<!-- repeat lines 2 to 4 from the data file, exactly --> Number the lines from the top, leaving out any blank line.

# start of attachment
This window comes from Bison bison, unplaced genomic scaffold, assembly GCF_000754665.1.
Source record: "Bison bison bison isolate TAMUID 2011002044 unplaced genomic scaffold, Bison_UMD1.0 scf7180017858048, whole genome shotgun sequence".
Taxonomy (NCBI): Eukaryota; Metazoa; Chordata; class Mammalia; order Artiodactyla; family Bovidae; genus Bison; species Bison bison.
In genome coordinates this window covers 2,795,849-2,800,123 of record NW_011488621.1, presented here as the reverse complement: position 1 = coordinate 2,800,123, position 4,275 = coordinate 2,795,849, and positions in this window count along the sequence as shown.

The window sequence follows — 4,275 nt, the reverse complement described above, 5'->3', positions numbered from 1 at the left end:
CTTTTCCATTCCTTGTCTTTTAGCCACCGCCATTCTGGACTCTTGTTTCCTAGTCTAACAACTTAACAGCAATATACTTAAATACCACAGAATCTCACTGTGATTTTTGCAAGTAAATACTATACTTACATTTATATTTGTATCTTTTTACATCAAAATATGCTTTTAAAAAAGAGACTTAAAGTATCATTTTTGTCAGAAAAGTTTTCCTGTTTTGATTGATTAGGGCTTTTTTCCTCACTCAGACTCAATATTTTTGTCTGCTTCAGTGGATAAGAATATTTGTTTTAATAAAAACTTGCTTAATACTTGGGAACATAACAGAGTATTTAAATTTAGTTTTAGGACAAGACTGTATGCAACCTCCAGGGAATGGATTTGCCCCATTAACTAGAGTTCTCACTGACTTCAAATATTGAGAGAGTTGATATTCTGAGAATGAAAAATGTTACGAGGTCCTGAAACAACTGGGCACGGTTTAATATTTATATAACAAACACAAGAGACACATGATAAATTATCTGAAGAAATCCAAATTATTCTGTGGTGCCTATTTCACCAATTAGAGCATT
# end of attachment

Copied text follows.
Source record: "Bison bison bison isolate TAMUID 2011002044 unplaced genomic scaffold, Bison_UMD1.0 scf7180017858048, whole genome shotgun sequence".
Taxonomy (NCBI): Eukaryota; Metazoa; Chordata; class Mammalia; order Artiodactyla; family Bovidae; genus Bison; species Bison bison.
In genome coordinates this window covers 2,795,849-2,800,123 of record NW_011488621.1, presented here as the reverse complement: position 1 = coordinate 2,800,123, position 4,275 = coordinate 2,795,849, and positions in this window count along the sequence as shown.